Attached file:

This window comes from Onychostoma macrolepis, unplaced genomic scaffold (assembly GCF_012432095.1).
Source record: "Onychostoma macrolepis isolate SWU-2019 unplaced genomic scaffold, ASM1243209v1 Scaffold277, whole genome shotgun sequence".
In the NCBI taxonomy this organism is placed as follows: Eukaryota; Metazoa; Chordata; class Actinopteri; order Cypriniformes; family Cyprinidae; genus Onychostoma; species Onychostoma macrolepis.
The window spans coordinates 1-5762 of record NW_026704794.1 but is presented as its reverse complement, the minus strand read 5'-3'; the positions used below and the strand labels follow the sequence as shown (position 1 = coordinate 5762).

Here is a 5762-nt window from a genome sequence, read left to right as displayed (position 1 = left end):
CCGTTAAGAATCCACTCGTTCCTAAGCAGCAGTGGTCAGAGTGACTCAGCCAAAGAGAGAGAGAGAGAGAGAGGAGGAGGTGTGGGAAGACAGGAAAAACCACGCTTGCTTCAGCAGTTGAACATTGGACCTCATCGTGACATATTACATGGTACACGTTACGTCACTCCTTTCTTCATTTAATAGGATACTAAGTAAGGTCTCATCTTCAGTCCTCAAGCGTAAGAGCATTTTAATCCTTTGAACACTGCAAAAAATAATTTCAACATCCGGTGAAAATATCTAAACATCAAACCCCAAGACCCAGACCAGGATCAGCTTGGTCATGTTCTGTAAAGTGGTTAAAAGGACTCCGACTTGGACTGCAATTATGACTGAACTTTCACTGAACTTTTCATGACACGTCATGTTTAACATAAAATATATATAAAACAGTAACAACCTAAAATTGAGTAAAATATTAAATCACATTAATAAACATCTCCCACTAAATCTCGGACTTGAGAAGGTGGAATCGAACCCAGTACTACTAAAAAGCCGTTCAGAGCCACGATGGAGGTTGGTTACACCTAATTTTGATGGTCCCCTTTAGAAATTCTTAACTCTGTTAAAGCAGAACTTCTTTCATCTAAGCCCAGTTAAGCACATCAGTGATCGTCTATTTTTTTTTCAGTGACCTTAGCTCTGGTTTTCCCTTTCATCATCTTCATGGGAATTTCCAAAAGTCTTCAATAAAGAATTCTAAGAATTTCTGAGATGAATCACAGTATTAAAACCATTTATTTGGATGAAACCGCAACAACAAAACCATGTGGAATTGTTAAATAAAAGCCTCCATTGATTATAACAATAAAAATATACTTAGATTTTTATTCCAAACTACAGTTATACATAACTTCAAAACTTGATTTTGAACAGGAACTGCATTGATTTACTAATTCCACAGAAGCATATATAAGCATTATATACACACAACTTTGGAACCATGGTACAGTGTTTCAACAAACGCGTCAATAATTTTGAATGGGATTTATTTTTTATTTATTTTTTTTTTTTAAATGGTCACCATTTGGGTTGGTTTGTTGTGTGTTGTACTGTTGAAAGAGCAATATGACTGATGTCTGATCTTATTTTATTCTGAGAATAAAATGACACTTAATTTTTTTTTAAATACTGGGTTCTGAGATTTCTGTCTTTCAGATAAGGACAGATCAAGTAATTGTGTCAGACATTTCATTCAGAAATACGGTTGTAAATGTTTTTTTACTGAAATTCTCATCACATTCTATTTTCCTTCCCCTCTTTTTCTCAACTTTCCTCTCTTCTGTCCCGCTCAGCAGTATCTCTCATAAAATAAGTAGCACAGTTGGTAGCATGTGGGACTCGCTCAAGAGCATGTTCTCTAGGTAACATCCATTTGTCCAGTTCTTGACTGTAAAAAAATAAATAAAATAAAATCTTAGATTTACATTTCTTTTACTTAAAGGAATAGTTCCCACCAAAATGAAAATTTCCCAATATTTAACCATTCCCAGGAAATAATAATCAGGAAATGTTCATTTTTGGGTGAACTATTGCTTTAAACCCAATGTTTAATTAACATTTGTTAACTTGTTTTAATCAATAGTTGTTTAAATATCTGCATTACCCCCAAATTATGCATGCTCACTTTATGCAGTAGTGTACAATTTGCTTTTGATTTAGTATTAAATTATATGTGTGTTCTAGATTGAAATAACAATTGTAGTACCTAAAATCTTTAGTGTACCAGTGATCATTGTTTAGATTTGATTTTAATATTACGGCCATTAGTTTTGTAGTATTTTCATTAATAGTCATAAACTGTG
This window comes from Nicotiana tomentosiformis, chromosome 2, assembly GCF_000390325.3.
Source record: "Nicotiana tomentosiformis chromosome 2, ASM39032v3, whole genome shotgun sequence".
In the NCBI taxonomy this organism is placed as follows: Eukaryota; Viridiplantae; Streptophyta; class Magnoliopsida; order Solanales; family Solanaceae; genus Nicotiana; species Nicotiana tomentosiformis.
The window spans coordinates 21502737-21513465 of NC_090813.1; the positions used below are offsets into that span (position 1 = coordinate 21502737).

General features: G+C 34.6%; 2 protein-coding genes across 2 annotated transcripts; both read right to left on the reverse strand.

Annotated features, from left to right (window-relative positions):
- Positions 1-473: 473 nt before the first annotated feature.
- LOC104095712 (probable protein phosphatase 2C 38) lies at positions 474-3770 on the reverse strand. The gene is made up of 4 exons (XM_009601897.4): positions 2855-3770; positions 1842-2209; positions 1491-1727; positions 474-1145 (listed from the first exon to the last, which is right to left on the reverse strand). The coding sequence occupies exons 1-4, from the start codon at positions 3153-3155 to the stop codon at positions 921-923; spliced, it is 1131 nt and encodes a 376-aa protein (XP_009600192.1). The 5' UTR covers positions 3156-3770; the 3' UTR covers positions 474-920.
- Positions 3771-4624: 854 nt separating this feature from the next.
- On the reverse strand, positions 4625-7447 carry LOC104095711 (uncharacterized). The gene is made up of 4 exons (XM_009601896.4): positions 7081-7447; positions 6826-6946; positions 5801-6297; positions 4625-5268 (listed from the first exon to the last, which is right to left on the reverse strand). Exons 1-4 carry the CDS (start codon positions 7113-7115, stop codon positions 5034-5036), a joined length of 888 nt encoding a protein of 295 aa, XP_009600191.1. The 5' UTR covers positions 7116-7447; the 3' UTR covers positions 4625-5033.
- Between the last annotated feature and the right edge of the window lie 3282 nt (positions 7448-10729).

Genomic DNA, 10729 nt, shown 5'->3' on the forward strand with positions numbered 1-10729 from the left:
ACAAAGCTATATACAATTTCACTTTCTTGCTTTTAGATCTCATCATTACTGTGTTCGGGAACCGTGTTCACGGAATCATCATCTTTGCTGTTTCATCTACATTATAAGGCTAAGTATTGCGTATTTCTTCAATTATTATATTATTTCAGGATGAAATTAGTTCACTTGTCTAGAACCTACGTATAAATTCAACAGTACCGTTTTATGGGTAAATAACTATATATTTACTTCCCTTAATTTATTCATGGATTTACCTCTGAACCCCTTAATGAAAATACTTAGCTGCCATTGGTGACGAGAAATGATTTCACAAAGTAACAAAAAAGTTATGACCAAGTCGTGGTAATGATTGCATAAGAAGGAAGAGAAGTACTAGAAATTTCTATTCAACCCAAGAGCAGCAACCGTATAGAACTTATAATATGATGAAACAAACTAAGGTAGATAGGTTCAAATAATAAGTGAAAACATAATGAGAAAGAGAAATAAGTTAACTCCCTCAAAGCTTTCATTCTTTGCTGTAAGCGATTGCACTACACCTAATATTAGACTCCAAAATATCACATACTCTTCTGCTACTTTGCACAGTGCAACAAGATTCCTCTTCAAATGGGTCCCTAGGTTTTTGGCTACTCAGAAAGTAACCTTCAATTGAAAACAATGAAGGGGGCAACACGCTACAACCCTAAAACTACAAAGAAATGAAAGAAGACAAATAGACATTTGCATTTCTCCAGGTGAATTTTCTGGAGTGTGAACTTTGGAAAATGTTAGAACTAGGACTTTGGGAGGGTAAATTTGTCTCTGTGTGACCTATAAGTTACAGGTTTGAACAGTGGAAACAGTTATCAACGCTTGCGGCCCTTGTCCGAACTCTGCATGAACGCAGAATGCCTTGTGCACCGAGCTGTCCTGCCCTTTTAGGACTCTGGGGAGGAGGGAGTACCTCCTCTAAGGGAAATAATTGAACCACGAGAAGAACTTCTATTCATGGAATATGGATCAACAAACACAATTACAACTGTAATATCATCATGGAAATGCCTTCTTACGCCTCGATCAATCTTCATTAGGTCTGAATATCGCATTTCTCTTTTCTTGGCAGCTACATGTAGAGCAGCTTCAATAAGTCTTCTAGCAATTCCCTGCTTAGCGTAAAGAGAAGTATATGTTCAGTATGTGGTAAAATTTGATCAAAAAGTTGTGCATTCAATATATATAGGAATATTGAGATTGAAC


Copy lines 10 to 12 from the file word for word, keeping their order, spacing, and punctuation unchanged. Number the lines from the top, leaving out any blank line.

The window spans coordinates 21502737-21513465 of NC_090813.1; the positions used below are offsets into that span (position 1 = coordinate 21502737).

General features: G+C 34.6%; 2 protein-coding genes across 2 annotated transcripts; both read right to left on the reverse strand.

Annotated features, from left to right (window-relative positions):